Staring at the prospect of a recession for the first time in almost 30 years, Nigeria’s government is struggling to fund its budget, which it hoped would stimulate an economy that is reeling from the impact of low oil prices.
A funding shortfall has kickstarted a debate about the future of key state assets.
President Muhammadu Buhari has tabled a budget of N6.06 trillion (R260bn) for the 2016 fiscal year. The budget is partially funded by income from oil sales which have suffered since the beginning of the year following the return of attacks on oil facilities in the Niger Delta .
Petroleum minister Emmanuel Ibe Kachikwu says half of government’s expected income has been lost as a result of the disruption to oil production.
To get around the problem (at least in the short term), it has looked for alternative ways to raise funds. And in a surprise announcement, it says it will consider selling government assets such as oil and gas plants, refineries, airports, rail lines and even a stake in the African Finance Corp.
The announcement was met with resistance from the public and some analysts who argue that transferring ownership of public assets to companies amounts to short-changing the country.
Buhari’s government says the strategy will include buy-back options to allow for the repurchase of the assets in future.
But will the sale of state assets restore confidence in the battered economy and promote growth? Those in favour of the plan — such as Nigeria’s Central Bank governor Godwin Emefiele, Africa’s richest man Aliko Dangote, and chairman of Stanbic IBTC Nigeria (Standard Bank’s Nigeria subsidiary) Atedo Peterside — believe that there is much to be gained.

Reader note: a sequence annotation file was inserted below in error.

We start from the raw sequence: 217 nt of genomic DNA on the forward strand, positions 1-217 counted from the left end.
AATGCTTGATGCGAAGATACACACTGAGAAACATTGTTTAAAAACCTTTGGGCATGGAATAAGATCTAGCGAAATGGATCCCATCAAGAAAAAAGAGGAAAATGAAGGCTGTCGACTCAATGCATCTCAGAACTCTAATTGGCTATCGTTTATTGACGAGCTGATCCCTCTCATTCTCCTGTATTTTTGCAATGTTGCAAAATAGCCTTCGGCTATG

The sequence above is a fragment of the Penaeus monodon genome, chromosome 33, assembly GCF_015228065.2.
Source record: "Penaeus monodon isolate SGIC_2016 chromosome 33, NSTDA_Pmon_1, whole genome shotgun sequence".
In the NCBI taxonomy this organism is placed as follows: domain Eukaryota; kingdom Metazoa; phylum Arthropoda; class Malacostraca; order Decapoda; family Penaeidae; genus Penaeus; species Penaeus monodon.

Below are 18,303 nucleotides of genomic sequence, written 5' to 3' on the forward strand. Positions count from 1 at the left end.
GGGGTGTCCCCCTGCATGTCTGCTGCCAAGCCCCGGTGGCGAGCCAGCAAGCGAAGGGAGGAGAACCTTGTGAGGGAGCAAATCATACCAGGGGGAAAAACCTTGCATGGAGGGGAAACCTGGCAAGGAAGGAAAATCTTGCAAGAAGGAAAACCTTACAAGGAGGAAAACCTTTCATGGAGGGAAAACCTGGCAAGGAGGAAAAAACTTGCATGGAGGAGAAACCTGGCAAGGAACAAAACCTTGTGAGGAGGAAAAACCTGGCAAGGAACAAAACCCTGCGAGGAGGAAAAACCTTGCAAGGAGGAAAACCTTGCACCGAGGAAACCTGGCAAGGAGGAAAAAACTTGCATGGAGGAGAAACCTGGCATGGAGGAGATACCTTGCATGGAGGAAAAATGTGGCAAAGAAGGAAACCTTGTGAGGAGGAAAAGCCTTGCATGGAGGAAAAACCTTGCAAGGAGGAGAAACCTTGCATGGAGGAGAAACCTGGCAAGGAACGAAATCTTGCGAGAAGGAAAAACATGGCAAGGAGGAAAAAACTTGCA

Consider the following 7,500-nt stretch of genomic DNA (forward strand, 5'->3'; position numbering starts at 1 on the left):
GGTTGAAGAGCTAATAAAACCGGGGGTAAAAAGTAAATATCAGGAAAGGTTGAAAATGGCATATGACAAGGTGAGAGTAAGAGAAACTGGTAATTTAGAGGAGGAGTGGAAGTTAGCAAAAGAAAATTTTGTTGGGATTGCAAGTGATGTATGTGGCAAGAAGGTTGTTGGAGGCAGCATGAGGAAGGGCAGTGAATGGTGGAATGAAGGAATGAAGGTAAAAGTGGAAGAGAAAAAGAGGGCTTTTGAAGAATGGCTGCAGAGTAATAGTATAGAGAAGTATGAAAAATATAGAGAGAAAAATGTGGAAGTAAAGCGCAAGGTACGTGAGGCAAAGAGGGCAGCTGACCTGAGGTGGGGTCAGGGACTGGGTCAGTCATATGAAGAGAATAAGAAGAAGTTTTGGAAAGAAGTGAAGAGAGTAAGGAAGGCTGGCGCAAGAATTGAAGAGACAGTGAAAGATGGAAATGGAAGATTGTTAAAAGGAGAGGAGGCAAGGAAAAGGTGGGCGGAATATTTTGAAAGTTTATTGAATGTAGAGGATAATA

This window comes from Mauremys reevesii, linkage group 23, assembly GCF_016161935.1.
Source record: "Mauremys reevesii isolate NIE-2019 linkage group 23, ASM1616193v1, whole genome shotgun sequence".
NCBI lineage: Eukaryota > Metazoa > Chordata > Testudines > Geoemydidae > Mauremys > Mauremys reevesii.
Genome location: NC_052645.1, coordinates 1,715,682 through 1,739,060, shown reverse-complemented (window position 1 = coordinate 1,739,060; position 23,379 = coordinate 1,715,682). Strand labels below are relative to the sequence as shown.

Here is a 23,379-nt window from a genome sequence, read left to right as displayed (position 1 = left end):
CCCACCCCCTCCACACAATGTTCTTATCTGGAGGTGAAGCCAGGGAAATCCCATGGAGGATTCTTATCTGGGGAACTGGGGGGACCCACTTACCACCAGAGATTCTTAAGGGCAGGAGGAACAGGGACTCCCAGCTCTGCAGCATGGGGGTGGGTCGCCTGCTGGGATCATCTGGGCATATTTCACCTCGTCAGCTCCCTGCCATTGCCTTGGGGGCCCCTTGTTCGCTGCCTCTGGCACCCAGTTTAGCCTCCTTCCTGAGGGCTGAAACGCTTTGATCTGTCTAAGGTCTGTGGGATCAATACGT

If the assets generate $10bn-$15bn, Nigeria’s foreign reserves (worth about $25bn today), will receive a boost, putting the country in a better position to manage its currency and economy.
They argue that the enhanced balance sheet will help stabilise the naira, which has depreciated precipitously since the beginning of the year. This is designed to appease foreign investors who have held back on new projects for fear of losing capital to the naira devaluation.
Opponents of the idea include the federal senate (though the senate president supports the idea) and Charles Soludo, an economics professor and former Central Bank governor. They say boosting foreign reserves with proceeds from the sale of assets will provide only short-term relief to the treasury.
They say the move will not make investors any more confident in the economy because it fails to address the real reasons for the lack of confidence, which is the absence of coherent economic policies.
Nigeria’s public finances remain hinged on oil, as non-oil revenue including tax-based income doesn’ t contribute enough to mitigate against shocks caused by oil price fluctuations.
There is no doubt that there will be some immediate benefit to the economy from the sale of assets. The much-needed funds will help to plug gaps in the budget. But government must also convince the public that the proposal is viable and it must ensure that it does not set a potentially damaging precedent. If the Buhari administration fails to address the underlying policy and public finance issues, future governments could resort to similar action in the face of economic weakness. This is unsustainable.
The administration has not said how its repurchase plan will work in practice. It will have to be more forthcoming and also allow for a rigorous public debate on the proposal. In this difficult debate on Nigeria’s future, supporters and opponents of the plan can agree: there will be no popular choices.